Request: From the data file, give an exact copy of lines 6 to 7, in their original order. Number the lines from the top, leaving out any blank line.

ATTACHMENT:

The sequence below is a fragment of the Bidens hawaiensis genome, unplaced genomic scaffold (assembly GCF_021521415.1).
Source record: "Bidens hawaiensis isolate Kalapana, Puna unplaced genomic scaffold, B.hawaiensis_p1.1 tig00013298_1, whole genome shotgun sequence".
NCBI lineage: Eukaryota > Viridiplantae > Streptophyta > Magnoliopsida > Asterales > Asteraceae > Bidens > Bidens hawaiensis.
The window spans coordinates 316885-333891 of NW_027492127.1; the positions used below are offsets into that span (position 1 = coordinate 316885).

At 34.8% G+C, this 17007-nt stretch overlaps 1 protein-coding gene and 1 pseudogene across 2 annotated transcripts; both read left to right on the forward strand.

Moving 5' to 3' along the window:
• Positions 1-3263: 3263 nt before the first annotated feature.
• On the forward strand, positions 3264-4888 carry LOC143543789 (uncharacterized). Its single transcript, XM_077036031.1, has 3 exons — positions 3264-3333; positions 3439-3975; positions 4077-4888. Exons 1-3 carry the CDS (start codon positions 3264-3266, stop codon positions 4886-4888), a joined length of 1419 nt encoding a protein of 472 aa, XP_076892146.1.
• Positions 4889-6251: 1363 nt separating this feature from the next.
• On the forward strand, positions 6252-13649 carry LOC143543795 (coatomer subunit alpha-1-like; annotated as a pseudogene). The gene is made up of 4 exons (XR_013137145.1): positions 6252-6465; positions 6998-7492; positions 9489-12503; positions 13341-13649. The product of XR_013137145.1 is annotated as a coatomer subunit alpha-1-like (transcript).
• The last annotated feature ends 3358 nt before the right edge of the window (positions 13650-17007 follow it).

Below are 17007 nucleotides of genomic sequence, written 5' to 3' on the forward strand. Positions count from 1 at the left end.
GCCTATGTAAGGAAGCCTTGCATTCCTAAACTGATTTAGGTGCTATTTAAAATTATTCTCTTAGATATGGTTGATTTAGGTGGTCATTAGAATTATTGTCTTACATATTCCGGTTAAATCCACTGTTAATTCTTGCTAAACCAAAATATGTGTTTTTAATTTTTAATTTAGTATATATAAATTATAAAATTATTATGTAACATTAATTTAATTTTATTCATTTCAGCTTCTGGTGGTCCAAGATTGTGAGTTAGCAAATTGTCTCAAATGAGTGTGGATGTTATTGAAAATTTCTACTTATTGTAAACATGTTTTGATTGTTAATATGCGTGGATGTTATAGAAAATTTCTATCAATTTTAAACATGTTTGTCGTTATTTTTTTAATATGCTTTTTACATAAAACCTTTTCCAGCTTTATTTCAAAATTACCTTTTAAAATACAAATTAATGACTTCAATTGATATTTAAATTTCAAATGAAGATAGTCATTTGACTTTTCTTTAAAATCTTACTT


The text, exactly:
Moving 5' to 3' along the window:
• Positions 1-3263: 3263 nt before the first annotated feature.